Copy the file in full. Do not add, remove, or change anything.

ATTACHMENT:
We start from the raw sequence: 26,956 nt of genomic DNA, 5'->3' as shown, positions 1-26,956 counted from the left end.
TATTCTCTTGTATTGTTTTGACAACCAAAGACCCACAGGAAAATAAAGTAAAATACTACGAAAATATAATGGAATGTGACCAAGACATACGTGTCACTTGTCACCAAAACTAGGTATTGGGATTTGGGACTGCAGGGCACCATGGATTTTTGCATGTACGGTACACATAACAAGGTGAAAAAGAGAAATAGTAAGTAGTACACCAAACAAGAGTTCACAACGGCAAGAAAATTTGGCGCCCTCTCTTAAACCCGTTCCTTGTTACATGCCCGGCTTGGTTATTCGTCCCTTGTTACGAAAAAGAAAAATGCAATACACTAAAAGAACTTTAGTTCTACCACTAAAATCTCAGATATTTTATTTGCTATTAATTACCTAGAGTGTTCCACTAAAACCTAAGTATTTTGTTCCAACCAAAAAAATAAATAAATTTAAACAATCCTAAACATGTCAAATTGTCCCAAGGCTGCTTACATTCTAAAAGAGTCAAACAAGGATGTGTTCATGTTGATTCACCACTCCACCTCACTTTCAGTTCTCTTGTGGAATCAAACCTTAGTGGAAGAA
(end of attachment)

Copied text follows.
We start from the raw sequence: 26,956 nt of genomic DNA, 5'->3' as shown, positions 1-26,956 counted from the left end.
TATTCTCTTGTATTGTTTTGACAACCAAAGACCCACAGGAAAATAAAGTAAAATACTACGAAAATATAATGGAATGTGACCAAGACATACGTGTCACTTGTCACCAAAACTAGGTATTGGGATTTGGGACTGCAGGGCACCATGGATTTTTGCATGTACGGTACACATAACAAGGTGAAAAAGAGAAATAGTAAGTAGTACACCAAACAAGAGTTCACAACGGCAAGAAAATTTGGCGCCCTCTCTTAAACCCGTTCCTTGTTACATGCCCGGCTTGGTTATTCGTCCCTTGTTACGAAAAAGAAAAATGCAATACACTAAAAGAACTTTAGTTCTACCACTAAAATCTCAGATATTTTATTTGCTATTAATTACCTAGAGTGTTCCACTAAAACCTAAGTATTTTGTTCCAACCAAAAAAATAAATAAATTTAAACAATCCTAAACATGTCAAATTGTCCCAAGGCTGCTTACATTCTAAAAGAGTCAAACAAGGATGTGTTCATGTTGATTCACCACTCCACCTCACTTTCAGTTCTCTTGTGGAATCAAACCTTAGTGGAAGAA